Google’s efforts to dismiss the Department of Justice’s antitrust case regarding advertising technology has been denied by a federal judge in Virginia.
The case, which was filed in January, alleges that Google should be forced to sell its ad manager suite.
However, Google has denied any wrongdoing. Despite its arguments, Judge Leonie Brinkema refused to dismiss the case.
He said; “I’m going to deny the defendant’s motion to dismiss.”
Google contended that the government’s definition of the online advertising market was flawed and that competitors such as Facebook were erroneously excluded.
It also argued that the government’s estimation of Google’s ad exchange having “more than 50%” of the market was insufficient to claim market power, which would justify the lawsuit.
Google’s motion is the latest attempt by the tech giant to end antitrust lawsuits that are costly and time-consuming.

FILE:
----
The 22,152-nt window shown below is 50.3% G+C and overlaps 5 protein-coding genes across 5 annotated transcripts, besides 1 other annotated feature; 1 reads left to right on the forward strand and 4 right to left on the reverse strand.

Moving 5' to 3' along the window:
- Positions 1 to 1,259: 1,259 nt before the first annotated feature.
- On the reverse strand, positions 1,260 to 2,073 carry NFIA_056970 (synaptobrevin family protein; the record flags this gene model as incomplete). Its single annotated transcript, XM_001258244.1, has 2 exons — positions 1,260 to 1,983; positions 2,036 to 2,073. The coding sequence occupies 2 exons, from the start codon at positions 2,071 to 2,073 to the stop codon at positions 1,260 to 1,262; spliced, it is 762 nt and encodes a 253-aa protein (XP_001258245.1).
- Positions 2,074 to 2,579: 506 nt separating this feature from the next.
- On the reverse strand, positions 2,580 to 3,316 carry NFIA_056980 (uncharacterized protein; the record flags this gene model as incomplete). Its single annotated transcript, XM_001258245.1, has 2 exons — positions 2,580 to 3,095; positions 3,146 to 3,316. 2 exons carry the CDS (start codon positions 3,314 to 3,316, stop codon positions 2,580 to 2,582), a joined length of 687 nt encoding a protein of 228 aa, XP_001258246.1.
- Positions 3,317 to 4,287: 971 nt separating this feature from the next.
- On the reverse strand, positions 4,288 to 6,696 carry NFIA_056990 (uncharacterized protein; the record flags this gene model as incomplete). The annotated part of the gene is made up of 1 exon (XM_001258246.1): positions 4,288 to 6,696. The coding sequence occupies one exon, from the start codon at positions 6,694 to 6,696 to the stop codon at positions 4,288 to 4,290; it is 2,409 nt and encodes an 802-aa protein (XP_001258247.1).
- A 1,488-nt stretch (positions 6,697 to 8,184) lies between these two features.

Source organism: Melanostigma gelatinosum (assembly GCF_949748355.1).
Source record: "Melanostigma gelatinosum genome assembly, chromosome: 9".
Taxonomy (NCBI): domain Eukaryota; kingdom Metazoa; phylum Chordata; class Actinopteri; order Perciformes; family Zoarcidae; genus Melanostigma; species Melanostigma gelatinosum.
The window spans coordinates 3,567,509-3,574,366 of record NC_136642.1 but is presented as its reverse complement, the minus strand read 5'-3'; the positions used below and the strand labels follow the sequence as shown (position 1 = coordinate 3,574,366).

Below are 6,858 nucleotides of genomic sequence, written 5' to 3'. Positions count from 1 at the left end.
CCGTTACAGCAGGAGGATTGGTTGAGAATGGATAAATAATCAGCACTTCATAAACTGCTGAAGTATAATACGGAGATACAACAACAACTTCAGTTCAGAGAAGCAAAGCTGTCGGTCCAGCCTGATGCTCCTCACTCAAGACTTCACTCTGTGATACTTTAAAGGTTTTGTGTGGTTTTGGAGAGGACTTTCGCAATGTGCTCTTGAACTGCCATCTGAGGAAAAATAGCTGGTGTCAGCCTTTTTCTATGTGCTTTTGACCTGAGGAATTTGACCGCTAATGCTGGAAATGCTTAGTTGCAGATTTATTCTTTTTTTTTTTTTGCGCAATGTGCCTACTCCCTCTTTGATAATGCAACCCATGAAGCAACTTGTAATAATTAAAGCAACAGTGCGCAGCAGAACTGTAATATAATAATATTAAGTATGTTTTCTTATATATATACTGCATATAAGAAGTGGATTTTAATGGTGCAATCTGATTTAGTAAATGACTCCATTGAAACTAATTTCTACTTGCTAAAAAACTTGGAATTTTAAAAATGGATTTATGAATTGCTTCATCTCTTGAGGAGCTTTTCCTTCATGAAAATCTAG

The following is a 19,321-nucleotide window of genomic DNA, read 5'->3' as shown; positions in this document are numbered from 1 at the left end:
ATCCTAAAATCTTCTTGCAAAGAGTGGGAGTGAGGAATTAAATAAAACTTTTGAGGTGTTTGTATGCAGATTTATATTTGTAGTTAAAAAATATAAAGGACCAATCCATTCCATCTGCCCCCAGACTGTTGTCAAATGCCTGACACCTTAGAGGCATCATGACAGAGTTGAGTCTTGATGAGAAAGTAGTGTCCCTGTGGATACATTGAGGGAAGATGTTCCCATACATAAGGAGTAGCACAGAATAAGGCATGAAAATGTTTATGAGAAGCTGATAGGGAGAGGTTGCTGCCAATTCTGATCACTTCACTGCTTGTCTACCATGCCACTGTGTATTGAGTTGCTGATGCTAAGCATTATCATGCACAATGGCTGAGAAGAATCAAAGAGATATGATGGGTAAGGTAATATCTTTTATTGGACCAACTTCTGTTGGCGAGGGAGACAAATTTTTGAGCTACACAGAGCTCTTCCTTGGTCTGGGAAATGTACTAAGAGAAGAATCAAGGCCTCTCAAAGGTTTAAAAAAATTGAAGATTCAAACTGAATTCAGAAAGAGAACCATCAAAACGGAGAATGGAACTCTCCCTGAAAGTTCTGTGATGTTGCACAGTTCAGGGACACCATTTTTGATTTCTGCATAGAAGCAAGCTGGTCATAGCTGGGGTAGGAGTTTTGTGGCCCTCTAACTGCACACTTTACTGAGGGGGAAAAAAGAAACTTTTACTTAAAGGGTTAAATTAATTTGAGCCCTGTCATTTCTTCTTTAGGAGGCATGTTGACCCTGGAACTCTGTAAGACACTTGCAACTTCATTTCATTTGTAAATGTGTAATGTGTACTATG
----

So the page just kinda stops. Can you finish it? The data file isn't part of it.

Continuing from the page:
However, this denial means that the lawsuit will proceed. The company has also asked a federal court in Washington to dismiss claims in a separate 2020 lawsuit filed by the government.
The outcome of the case could have significant implications for Google’s business model, which is heavily reliant on online advertising.
The company’s dominance in this area has come under scrutiny in recent years, with regulators around the world investigating its practices.
The case could force Google to make significant changes to its ad business and could also set a precedent for future antitrust cases involving tech giants.
As the case unfolds, the world will be watching closely to see how it affects the online advertising industry and the power of dominant tech companies.
The verdict will be crucial in determining whether Google has engaged in anticompetitive behavior and whether the company’s business practices need to be restructured to promote competition.
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